Also noted

Other new and recent books

I Have Crossed an Ocean: Selected Poems, by Grace Nichols (Bloodaxe Books, ISBN 978-1-85224-858-1, 191 pp), a selection of verse written over nearly a quarter-century by the Guyanese poet, resident in Britain since 1977. Still best known for her first two books, I Is a Long-Memoried Woman (1983, winner of the Commonwealth Poetry Prize) and The Fat Black Woman’s Poems (1984), Nichols ranges in tone from the tragic to the comic, and her lyrical voice is slyly defiant — against cultural expectations, social conventions, historical hurts. “Poverty is the price / we pay for the sun girl,” concludes one poem. Another, titled “The Fat Black Woman’s Motto on Her Bedroom Door”, runs to all of two capitalised lines: “IT’S BETTER TO DIE IN THE FLESH OF HOPE / THAN TO LIVE IN THE SLIMNESS OF DESPAIR.”

Considering Woman I and II, by Velma Pollard (Peepal Tree Press, ISBN 978-1845-2316-9-9, 161 pp), a collection of “short stories, fables, and memoir” about the lives of Jamaican women — their birth, adolescence, love, marriage, death, happiness, sorrow, pleasure, and pain. The first half of this volume reprints work orignally published in 1989; the pieces in the second half engage their predecessors in conversation on topics both timely and timeless. The concluding “Better Tales” offer assurances of hope in the midst of adversity, and despite difficult odds.

Perception’s Knife, by Sheilah Solomon (self-published, 62 pp), a collection of poems by a Jamaican long resident in Trinidad, known for her civic activism. These gentle meditations on friendship, love, and memory suggest a thoughtful, broad-minded sensibility. Occasionally sentimental, their tone is more often wry; they have an eye for the world’s sharp peculiarities: “Our little sight is bounded by our genes . . . / So too with sound. / Whales sing too low / for us; dogs / hear too high.”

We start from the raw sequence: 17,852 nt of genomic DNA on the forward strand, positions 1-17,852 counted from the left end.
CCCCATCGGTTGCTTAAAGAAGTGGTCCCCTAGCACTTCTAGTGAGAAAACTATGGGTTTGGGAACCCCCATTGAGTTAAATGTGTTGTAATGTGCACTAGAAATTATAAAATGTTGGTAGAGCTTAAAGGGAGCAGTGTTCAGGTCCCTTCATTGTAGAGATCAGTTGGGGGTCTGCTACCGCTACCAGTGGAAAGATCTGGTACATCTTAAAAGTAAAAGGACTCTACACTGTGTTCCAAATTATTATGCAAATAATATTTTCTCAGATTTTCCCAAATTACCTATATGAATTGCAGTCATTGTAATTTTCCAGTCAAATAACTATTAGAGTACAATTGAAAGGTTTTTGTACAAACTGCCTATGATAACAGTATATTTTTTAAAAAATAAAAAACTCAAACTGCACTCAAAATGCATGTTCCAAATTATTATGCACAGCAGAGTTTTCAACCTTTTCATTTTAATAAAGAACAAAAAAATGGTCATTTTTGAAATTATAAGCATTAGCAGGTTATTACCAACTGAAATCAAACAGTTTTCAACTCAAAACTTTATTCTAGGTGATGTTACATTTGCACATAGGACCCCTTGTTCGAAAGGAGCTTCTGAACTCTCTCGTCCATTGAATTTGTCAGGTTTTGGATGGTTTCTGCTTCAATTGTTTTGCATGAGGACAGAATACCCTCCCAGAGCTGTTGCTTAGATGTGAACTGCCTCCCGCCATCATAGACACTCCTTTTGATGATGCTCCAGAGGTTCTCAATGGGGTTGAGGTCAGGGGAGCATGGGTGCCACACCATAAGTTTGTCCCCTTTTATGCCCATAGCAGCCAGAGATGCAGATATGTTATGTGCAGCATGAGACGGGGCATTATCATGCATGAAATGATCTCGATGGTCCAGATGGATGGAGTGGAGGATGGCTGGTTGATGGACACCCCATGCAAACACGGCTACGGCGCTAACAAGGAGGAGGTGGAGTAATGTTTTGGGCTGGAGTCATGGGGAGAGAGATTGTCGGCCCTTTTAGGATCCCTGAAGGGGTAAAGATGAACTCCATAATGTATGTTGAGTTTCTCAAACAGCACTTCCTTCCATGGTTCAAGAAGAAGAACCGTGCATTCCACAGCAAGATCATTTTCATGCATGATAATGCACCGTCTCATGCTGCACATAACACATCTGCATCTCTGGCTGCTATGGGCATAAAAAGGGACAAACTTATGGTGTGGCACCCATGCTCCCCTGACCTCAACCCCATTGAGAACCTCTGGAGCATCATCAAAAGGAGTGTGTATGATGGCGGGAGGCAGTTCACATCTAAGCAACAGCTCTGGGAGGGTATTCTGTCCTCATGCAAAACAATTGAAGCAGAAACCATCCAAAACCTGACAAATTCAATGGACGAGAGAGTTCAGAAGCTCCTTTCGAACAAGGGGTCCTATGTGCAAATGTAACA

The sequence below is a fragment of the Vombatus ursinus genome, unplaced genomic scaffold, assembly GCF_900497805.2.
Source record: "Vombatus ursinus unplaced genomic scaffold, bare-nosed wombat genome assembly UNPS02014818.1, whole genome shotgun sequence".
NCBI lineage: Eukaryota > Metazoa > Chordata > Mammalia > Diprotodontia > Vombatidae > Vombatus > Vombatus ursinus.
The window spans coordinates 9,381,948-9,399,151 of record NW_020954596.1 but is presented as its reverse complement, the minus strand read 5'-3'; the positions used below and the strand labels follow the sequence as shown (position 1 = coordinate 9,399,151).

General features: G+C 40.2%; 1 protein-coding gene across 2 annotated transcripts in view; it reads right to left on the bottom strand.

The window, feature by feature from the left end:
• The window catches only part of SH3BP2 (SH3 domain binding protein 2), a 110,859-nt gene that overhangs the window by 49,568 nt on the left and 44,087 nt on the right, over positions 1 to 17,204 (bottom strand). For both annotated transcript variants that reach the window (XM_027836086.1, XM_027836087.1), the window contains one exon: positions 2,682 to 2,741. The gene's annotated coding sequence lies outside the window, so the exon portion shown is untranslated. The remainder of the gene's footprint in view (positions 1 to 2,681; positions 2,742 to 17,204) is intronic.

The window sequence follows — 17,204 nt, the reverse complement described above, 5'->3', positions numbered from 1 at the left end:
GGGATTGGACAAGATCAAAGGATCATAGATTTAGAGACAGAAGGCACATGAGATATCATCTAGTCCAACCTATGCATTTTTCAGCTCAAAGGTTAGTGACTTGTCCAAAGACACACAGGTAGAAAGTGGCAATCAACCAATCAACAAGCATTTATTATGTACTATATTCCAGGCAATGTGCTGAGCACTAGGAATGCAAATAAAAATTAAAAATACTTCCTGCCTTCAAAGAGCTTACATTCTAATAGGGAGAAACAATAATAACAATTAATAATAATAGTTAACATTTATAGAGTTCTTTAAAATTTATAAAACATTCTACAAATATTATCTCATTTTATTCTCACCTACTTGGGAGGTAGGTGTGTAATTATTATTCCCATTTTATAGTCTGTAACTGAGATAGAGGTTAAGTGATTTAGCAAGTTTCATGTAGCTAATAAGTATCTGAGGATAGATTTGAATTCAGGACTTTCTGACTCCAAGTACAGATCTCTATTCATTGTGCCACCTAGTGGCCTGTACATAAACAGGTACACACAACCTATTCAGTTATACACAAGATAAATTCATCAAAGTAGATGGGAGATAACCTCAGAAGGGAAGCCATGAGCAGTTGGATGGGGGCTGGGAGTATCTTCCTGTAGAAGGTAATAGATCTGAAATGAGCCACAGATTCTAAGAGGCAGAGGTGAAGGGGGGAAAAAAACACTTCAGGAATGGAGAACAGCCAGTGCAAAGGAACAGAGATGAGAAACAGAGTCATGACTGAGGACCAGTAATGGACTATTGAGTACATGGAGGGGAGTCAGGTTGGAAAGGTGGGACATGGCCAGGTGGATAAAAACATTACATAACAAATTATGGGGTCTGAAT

Moving Right Along: Caribbean Stories in Honour of John Cropper, ed. Funso Aiyejina with Judy Stone (Lexicon Trinidad, ISBN 978-976-631-058-5, 135 pp), an anthology of short fiction by participants in the Cropper Foundation Writers’ Workshop in Trinidad, dedicated to its co-founder, the late John Cropper. Since its launch in 2000, the workshop has made a space for emerging writers from across the Caribbean to practise their craft, share their work with each other, and learn from distinguished mentors. Moving Right Along collects pieces by twenty Cropper alumni, including subsequent prizewinners like Kei Miller and Tiphanie Yanique. Their subjects and styles are as various as their home territories, and this volume is an apt tribute to an organisation that has already played a crucial role in stimulating contemporary Caribbean letters.